What is it about Framingham State that compelled you to enter your name into the presidential search?
I was contacted about the search in the fall, probably October. I have known FSU for quite a while. It is an institution with a great historical tradition and a brilliant future. I felt it was the right place for me. Before moving to Kutztown, I worked at UMass Amherst for 18 years, so I have many friends in Massachusetts. That is another reason why FSU was such an attractive opportunity.
Toward the end of the search, The Presidential Search Committee had to conduct 10 one-hour interviews with potential candidates in just two days. How did you feel about such a fast-paced process?
I liked the pace of the search process. I got a call inviting me to be part of the first round of interviews. I enjoyed the interview. It was a dynamic and energetic group of people, all committed to FSU, and it reaffirmed my belief that it was the right place for me.
Knowing that you had to make a great impression, what ideas for FSU did you share with the search committee?
I shared with the committee the work we have done at Kutztown University as examples of possible initiatives for FSU. My plan is to involve the entire campus on shaping the agenda for FSU for the next decade.
You’ve been the president of Kutztown University for 12 years now. When you discovered you had been chosen as the next FSU president, was the feeling bittersweet at all?
Yes, it was bittersweet. When we moved to Kutztown, our children were in 2nd and 5th grade, so they grew up here. We have many friends in the area, and we will certainly stay in touch with them.
Looking back at your time at Kutztown University, what would you say were your biggest accomplishments? What do you take the most pride in as Kutztown University’s president?
I am very proud of the changes in the demographic profile of our campus. We are starting to reflect the rich diversity (in all ways) of our area. We have also done a lot to improve campus facilities, and we have enhanced the academic side of the campus.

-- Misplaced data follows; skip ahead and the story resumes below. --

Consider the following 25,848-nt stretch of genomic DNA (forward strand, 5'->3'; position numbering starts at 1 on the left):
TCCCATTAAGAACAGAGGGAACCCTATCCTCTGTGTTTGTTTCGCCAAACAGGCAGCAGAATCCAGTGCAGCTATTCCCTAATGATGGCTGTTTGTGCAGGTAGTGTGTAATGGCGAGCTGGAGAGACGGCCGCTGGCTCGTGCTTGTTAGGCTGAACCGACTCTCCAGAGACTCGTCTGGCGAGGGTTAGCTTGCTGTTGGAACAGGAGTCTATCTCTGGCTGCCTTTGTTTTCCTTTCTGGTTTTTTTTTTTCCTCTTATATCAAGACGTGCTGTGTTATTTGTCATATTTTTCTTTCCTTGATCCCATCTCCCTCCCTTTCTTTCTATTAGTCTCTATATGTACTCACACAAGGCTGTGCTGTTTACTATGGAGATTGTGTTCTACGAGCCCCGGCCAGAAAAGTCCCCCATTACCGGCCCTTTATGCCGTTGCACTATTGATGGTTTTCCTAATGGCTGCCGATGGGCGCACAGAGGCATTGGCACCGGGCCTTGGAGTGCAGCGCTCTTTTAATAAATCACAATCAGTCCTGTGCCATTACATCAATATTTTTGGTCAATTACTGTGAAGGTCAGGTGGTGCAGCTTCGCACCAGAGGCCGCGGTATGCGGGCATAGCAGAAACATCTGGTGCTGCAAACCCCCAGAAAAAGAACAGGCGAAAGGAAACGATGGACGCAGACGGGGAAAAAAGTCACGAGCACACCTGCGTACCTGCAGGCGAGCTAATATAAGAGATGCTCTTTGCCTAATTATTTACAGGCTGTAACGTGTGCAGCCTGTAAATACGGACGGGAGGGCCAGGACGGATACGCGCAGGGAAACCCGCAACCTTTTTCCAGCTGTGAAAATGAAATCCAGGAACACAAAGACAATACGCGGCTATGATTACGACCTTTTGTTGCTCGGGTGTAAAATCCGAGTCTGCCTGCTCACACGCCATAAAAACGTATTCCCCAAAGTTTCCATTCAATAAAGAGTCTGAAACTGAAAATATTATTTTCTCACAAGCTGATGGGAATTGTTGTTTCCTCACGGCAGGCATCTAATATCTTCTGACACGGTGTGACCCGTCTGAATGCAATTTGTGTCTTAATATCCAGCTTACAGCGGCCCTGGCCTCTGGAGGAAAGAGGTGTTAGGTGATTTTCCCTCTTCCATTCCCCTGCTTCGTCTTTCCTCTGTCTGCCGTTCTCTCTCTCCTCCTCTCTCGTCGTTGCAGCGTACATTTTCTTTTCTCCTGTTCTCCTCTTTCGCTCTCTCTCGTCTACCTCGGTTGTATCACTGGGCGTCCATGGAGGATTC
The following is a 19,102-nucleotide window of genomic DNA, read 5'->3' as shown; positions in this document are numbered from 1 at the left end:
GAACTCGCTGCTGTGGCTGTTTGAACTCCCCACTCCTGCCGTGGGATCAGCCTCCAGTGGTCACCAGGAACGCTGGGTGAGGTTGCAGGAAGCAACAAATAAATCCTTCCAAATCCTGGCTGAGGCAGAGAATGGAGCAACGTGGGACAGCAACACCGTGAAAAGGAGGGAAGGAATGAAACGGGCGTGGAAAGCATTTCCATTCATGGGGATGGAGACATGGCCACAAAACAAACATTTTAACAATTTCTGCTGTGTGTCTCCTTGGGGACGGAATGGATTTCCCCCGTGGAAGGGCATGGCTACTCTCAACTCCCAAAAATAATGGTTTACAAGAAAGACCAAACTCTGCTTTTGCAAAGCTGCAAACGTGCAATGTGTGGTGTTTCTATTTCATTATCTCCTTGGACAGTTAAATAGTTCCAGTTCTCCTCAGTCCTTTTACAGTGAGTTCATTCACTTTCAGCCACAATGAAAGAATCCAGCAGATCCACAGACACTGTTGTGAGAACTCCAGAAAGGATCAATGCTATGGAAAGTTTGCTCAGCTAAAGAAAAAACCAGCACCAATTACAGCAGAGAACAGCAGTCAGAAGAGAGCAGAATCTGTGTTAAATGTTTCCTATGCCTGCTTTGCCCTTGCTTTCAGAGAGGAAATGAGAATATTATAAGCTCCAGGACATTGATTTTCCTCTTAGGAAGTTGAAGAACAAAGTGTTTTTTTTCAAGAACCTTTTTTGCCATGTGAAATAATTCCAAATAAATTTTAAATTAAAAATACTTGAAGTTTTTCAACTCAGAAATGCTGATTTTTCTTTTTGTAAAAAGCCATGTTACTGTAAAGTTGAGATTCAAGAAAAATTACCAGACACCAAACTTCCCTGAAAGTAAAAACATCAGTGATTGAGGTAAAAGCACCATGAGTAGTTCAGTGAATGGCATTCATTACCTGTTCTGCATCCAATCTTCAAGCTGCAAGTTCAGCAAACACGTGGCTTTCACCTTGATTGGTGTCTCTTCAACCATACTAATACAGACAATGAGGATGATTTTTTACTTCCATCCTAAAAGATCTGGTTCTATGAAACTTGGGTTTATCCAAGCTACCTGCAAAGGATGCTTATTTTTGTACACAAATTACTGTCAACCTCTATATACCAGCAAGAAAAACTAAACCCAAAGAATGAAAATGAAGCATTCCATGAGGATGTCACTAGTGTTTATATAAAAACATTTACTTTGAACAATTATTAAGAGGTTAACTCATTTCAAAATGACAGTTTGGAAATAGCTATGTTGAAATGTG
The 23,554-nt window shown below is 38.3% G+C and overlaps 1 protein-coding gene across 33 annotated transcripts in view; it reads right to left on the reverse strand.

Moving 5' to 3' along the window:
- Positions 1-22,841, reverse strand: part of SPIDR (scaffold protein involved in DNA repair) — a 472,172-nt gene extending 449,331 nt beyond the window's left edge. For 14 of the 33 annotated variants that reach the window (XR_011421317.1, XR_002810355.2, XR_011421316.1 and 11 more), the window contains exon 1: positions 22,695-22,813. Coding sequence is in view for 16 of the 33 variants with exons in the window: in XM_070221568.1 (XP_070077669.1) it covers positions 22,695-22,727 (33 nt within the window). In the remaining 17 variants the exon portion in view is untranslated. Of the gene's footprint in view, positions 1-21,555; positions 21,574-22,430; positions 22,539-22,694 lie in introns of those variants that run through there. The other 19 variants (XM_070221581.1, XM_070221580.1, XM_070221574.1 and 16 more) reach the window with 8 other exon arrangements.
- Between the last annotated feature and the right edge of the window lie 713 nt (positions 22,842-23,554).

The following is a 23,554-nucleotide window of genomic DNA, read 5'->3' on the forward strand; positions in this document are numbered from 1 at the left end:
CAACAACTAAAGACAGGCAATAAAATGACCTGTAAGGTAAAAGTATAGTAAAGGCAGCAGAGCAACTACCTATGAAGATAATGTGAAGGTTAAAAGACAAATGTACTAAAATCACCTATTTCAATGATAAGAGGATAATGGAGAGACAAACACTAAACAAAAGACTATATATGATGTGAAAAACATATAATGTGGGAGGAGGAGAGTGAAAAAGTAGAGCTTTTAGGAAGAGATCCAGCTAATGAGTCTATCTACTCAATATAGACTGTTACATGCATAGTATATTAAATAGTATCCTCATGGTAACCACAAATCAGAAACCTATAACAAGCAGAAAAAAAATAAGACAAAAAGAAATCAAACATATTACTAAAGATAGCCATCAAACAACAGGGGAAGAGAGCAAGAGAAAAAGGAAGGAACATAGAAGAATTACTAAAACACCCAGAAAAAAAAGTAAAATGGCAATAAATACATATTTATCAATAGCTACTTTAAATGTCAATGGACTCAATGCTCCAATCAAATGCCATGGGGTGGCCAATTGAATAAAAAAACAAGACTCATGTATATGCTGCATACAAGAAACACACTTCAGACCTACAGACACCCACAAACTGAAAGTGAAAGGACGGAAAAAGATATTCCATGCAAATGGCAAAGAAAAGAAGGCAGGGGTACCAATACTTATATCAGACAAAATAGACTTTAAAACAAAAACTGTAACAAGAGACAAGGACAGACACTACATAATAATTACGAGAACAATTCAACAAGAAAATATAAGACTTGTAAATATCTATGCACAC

How have your friends and family reacted to your agreeing to become the next FSU president? Did your family and friends require some convincing, or were they supportive throughout the entire process?
My family is very supportive and happy to return to Massachusetts. Our two children were born in Northampton. My wife has been traveling back to New England often. One of my siblings lives in Massachusetts, and we are looking forward to seeing our friends in the area.
What are some initiatives that you would like to undertake as FSU president?
From speaking to several search committee members, broadening the diversity of our campus (whether it be race, ethnicity, an increase in older students), declining enrollment (which many schools have seen in recent years) and, as one search committee member said, “paying attention to the tenure-track issue” were all important issues that need to be addressed.
As I said before, I will involve the entire campus in shaping the vision and the agenda for the next decade. At this point, I can’t really give you a meaningful answer. Let’s talk about this again next fall.
When you’re not working, what do you like to do for fun or relaxation?
As for relaxation, I am an avid reader. I like to play golf, and once in a while go skiing.
Is there anything you’d like FSU students to know about you as their future president?
I have an open door policy for students. Knowing that schedules are difficult, I encourage students to email me with whatever ideas or concerns they may have. No one [else] has access to my email, so students know they can reach me directly.
Finally, what do you like most about presiding over a university?
I like to attend student events, so I am looking forward to meeting as many FSU students as possible!